Private sector-run prisons is a stupid, lazy idea

Marlen V. Ronquillo

Marlen V. Ronquillo

Do you still remember Karl Marx’s dream of a classless, stateless society, in which all ranks and hierarchies, along with the organized state apparatuses and institutions, would – at an epoch designated by historical determinism — wither and die? If you grew up in the 60s and the 70s, chances are you were once swept up by the sheer grandness of that ideal. As one who descended from a long line of sharecroppers, this is the truth — I did. Who does not want a society that makes your status in society at par with that of your landlords?

In my particular case, who would not aspire for a status that is at par with our Basque landlords?

For those who urge that prisons be run by the private sector for efficiency etc., just remember one thing. Prisons have been built on the same ideals of Marxist historical determinism. That, at some point in time, they will all disappear. At the very least, the brutal prisons will make an exit like Alcatraz. That at some point, the need for prisons or the need to lock up people behind bars would be deemed a superfluous, unnecessary idea.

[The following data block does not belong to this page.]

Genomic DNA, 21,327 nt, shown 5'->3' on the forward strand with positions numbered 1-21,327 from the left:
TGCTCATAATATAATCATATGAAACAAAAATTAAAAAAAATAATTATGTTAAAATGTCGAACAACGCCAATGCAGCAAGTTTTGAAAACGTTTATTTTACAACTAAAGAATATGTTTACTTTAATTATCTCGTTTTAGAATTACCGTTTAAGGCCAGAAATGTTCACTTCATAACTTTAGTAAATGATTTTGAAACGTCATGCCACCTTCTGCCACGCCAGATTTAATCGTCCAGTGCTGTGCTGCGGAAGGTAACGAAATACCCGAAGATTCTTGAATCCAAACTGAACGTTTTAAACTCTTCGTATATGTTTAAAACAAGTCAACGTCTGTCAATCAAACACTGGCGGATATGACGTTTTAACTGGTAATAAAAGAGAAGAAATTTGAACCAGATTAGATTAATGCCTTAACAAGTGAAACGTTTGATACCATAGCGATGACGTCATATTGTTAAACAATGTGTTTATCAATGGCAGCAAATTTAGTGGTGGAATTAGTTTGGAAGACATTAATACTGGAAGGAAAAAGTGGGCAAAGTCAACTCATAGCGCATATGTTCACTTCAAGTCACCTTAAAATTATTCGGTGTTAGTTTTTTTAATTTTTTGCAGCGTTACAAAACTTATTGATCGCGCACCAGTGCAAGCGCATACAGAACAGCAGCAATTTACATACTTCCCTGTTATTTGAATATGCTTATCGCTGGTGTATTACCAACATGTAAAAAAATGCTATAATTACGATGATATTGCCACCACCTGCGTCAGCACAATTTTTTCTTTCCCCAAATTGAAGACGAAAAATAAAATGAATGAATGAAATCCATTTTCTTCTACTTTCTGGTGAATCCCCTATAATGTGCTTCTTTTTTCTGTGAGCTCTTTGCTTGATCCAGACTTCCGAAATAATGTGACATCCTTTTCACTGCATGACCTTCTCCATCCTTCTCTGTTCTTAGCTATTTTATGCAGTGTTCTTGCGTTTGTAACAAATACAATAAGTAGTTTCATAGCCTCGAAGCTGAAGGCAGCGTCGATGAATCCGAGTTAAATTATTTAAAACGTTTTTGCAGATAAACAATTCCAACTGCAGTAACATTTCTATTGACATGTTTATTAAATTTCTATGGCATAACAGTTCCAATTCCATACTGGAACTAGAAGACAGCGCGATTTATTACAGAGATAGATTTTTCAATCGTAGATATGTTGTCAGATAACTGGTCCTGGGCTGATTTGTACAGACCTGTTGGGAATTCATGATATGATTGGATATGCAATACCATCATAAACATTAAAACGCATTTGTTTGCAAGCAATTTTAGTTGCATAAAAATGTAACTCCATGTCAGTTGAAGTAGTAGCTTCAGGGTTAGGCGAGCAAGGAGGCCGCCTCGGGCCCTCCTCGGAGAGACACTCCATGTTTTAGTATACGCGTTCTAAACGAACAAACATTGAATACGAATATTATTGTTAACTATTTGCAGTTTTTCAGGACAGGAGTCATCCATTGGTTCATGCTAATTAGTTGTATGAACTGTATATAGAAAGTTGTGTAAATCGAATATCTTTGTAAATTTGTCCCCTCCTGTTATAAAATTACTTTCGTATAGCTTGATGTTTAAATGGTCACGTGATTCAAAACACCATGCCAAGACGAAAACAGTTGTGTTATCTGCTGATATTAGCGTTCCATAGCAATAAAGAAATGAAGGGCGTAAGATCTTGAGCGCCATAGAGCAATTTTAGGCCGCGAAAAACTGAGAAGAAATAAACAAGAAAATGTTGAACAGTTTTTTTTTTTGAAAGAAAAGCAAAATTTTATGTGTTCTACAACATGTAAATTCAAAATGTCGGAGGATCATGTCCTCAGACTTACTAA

The state precisely runs the prisons to make sure that – at some stage of maturity and personal responsibility – prisons will no longer be required by a truly reformed society. The fact that prisons are raring to let go of the reformed ones is not founded on the idea of cost-saving measures, but rather on the fact that the released prisoners have learned enough lessons for their return into the mainstream. Prisons, based on their ideals and practical applications, are halfway houses.